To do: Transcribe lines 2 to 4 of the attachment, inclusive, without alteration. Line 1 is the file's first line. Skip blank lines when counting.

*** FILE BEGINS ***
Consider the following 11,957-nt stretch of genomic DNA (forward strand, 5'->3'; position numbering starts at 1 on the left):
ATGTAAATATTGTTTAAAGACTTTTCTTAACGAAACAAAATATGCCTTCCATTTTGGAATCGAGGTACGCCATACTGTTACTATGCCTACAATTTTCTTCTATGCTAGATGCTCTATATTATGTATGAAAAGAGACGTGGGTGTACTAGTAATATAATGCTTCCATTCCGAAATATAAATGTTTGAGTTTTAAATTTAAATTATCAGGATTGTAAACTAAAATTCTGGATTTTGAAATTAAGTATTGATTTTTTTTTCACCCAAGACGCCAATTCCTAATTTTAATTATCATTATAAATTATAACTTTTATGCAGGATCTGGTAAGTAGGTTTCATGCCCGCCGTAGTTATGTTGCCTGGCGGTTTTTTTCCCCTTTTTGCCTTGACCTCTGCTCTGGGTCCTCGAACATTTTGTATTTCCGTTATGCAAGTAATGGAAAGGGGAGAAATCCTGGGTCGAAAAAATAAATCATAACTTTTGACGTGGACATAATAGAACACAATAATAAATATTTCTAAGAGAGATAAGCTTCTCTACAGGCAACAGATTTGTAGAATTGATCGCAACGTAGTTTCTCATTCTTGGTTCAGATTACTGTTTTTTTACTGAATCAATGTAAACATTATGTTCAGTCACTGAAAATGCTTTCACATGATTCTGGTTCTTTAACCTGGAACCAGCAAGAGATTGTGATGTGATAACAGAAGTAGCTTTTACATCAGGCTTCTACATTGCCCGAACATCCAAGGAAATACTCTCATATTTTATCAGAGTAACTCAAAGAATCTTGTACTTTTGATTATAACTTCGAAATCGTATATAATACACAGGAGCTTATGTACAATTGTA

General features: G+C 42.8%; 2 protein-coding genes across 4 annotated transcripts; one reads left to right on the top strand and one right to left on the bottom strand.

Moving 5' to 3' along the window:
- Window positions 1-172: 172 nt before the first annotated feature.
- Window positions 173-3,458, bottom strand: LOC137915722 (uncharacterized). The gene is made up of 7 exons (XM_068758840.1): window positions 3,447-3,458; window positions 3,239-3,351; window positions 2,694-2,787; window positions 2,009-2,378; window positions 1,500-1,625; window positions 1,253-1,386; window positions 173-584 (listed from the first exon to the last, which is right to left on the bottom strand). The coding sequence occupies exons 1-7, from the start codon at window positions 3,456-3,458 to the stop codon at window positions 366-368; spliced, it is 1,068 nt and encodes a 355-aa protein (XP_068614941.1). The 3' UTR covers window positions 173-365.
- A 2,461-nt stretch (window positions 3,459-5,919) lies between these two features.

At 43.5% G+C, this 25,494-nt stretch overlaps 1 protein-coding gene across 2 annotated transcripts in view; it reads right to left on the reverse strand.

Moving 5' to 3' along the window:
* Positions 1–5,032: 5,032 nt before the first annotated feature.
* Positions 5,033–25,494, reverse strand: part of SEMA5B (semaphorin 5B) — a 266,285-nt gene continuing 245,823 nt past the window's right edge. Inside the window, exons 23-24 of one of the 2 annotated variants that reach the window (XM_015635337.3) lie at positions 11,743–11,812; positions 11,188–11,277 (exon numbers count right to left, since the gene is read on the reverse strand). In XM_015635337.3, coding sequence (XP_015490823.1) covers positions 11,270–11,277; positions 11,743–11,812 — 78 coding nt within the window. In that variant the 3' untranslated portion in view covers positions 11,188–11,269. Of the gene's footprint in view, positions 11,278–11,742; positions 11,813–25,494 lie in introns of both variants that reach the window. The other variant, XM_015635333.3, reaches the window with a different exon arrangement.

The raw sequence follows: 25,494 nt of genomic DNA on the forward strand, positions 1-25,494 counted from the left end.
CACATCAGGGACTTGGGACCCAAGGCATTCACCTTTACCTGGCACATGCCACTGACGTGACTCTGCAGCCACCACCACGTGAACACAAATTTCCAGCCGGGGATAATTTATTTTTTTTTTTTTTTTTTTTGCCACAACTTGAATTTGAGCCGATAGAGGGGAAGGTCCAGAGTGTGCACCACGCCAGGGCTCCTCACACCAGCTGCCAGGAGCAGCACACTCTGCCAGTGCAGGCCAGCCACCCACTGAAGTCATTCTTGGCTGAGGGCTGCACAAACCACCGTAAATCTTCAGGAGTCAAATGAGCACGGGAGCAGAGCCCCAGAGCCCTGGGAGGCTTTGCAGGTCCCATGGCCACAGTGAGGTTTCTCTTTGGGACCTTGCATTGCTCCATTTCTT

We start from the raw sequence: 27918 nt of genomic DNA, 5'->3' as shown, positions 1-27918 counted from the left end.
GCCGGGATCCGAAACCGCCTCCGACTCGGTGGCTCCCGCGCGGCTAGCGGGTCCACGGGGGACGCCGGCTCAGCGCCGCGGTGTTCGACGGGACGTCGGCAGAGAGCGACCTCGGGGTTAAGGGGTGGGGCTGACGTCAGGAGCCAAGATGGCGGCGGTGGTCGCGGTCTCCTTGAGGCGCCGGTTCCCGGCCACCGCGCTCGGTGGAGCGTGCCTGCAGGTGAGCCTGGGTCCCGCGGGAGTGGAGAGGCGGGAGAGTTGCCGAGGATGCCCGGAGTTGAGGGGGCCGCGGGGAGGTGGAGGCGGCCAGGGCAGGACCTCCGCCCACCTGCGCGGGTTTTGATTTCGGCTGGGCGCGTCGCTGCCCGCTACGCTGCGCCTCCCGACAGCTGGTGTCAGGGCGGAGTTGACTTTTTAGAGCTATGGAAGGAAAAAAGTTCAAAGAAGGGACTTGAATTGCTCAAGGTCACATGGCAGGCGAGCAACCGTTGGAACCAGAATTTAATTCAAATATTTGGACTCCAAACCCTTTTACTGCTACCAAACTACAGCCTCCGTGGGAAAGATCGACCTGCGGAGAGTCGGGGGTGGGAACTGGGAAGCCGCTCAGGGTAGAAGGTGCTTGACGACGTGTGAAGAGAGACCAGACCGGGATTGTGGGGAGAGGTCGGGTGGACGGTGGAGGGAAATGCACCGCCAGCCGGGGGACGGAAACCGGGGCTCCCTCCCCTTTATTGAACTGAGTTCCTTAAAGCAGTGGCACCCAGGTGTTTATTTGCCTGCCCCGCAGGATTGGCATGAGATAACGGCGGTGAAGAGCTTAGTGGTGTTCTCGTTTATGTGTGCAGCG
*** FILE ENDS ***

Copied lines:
ATGTAAATATTGTTTAAAGACTTTTCTTAACGAAACAAAATATGCCTTCCATTTTGGAATCGAGGTACGCCATACTGTTACTATGCCTACAATTTTCTTCTATGCTAGATGCTCTATATTATGTATGAAAAGAGACGTGGGTGTACTAGTAATATAATGCTTCCATTCCGAAATATAAATGTTTGAGTTTTAAATTTAAATTATCAGGATTGTAAACTAAAATTCTGGATTTTGAAATTAAGTATTGATTTTTTTTTCACCCAAGACGCCAATTCCTAATTTTAATTATCATTATAAATTATAACTTTTATGCAGGATCTGGTAAGTAGGTTTCATGCCCGCCGTAGTTATGTTGCCTGGCGGTTTTTTTCCCCTTTTTGCCTTGACCTCTGCTCTGGGTCCTCGAACATTTTGTATTTCCGTTATGCAAGTAATGGAAAGGGGAGAAATCCTGGGTCGAAAAAATAAATCATAACTTTTGACGTGGACATAATAGAACACAATAATAAATATTTCTAAGAGAGATAAGCTTCTCTACAGGCAACAGATTTGTAGAATTGATCGCAACGTAGTTTCTCATTCTTGGTTCAGATTACTGTTTTTTTACTGAATCAATGTAAACATTATGTTCAGTCACTGAAAATGCTTTCACATGATTCTGGTTCTTTAACCTGGAACCAGCAAGAGATTGTGATGTGATAACAGAAGTAGCTTTTACATCAGGCTTCTACATTGCCCGAACATCCAAGGAAATACTCTCATATTTTATCAGAGTAACTCAAAGAATCTTGTACTTTTGATTATAACTTCGAAATCGTATATAATACACAGGAGCTTATGTACAATTGTA

General features: G+C 42.8%; 2 protein-coding genes across 4 annotated transcripts; one reads left to right on the top strand and one right to left on the bottom strand.

Moving 5' to 3' along the window: